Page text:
Avoid these common mistakes to protect your child from the sun

sunscreen mistakesWe asked Dr. Gerald N. Goldberg of Pima Dermatology for advice on how best to protect our children from the blazing Arizona sun. Dr. Goldberg is board certified in both pediatrics and dermatology. 

1. Not applying sunscreen in spring, fall and winter

Really is there any time of year where sunscreen isn’t necessary at this latitude for you or your children?

Ideally, we are providing examples and modeling of good sun safe behaviors for our children from a young age. Daily application of a broad-spectrum, water-resistant sunscreen of SPF 30 or higher is ideal. This latitude provides tremendously intense ultraviolet exposure for much of the year. Worst times are late spring through early fall and midday from 10 a.m. to 3 p.m. when the UVB (“burning rays”) are most intense.

2. Assuming the shade will be enough to protect from the sun

Shade is not totally protective since there often are considerable reflected rays and filtered rays through partial shade. The same is true for cloudy days where filtered UVB light can still cause sunburn.

3. Using any old sunscreen

Not really. It’s best to look at labeling when considering if your sunscreen is up to snuff.

Broad-Spectrum: Blocks the UVA (“aging, wrinkling rays”) and UVB (“burning rays”).

Water-Resistant: Retains blocking power for 40 minutes of water immersion or “very water-resistant” if it retains protective effects after 80 minutes of being in the water.

An SPF (“sun protective factor”) of 30 or better is recommended. The FDA no longer allows “number chasing.” No sunscreen can be rated higher than SPF 50 or simply 50+. The SPF factor means that if it takes 15 minutes to burn in the June midday sun without sunscreen, with a sunscreen of SPF 10, it takes 15×10 or 150 minutes to burn with sunscreen SPF 10 in place. The FDA also no longer allows “sunblock,” “sweat-proof” or “waterproof” on labels.

Remember to check for the expiry date on your sunscreen too, old sunscreen won’t do!

Contrary to some written statements, sunscreens are relatively safe when applied properly. Zinc oxide and titanium dioxide are some of the best sunscreens since they truly reflect dangerous rays of both the UVB and UVA types. There are no substantiated claims of problems with toxicity or absorption of nanoparticles leading to a danger to health. Vitamin A, at reasonable doses, has been used for years to boost the immune system and to protect against cancer development. The more complex question is Vitamin D. Some modest amount of sunlight exposure (a few minutes a day unprotected) is probably fine on modest body surface areas to maintain good vitamin D health. If levels are low, the recommendation is to take a vitamin D oral supplement daily, and not to seek more sunlight to improve one’s vitamin D status.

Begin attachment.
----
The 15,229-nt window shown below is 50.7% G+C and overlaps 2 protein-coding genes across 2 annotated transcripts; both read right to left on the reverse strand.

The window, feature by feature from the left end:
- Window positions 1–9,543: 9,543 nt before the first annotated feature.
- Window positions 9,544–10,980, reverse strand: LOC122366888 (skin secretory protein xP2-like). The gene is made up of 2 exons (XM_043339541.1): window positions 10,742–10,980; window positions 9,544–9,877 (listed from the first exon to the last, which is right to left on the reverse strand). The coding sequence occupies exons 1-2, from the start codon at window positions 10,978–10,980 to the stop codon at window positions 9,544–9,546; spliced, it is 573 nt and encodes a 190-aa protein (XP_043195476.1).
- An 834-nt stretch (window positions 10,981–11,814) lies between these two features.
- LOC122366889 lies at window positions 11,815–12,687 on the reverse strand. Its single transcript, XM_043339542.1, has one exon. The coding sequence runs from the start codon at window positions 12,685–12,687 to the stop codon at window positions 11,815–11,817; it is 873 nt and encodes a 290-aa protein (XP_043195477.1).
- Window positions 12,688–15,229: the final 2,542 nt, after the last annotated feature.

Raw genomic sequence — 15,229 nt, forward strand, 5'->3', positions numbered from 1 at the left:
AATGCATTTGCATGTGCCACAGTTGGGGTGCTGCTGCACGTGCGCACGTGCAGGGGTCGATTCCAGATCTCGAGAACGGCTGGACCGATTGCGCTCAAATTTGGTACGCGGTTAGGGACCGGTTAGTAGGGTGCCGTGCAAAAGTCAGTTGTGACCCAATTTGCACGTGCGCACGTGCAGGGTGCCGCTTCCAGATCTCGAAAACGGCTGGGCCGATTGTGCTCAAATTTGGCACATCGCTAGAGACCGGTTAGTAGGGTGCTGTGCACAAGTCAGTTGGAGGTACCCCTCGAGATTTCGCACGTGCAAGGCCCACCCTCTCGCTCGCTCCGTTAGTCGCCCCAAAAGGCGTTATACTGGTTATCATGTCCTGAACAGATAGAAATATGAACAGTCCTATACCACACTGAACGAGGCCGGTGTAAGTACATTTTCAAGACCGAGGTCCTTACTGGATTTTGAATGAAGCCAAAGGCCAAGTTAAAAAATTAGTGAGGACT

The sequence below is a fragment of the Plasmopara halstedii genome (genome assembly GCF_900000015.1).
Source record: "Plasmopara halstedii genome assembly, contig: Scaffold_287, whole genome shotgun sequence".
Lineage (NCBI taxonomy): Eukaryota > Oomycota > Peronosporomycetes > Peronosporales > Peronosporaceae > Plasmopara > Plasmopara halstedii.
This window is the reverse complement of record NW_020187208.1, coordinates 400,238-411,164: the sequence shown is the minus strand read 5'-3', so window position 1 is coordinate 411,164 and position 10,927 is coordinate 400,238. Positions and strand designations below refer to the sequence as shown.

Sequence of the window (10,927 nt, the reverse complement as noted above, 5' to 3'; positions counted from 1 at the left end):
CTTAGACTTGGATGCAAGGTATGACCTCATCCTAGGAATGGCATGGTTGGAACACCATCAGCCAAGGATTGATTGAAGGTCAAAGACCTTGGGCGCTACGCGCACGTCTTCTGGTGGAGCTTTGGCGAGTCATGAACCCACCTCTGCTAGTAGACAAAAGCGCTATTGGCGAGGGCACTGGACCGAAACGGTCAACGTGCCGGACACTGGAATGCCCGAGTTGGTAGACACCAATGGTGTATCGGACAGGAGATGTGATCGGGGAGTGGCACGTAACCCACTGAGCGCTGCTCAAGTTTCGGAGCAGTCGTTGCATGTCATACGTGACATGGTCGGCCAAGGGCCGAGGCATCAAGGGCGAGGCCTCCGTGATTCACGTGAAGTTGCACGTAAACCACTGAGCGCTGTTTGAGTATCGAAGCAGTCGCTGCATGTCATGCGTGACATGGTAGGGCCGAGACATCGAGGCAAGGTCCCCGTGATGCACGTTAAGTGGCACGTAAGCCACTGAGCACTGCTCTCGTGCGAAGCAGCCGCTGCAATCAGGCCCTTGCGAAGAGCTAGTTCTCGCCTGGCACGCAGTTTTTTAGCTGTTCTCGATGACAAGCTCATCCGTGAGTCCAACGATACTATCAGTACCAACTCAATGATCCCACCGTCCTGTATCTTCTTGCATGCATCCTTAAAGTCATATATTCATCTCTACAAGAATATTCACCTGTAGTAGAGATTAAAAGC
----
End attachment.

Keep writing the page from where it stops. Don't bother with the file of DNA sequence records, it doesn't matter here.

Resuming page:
4. Not using enough sunscreen

The most common error is inadequate application. Studies show that the average person puts on about 25-30 percent of the quantity necessary to achieve the stated SPF rating. A shot glass full of sunscreen is a fairly reasonable amount to apply for full-body protection. This is the other reason why SPF 30 or more is recommended – because of “sloppy” application.

5. Not allowing enough time

The next most important issue is taking time to apply sunscreen before activity. The sunscreen needs to bind to the skin to be effective, so try applying it 10 to 15 minutes before activity. Also, when using many products in the morning, apply sunscreen first to bind to the skin whenever possible.

6. Not reapplying sunscreen

Have you applied sunscreen again after swimming, hiking or just hanging out? Failure to reapply after being in the water or sweating; both can wash off sunscreen. Always reapply after water immersion or activity with significant perspiring.

What are the top three things parents can do to protect children from sun exposure?


A= Avoid the sun midday from 10 a.m. to 2 p.m.

B= Block the sun with sunscreen

C= Cover up with sun-protective hats and clothing (including swim shirts when in the pool)



Leave a Reply

Tucson Medical Center | 5301 E. Grant Road | Tucson, Arizona 85712 | (520) 327-5461
%d bloggers like this: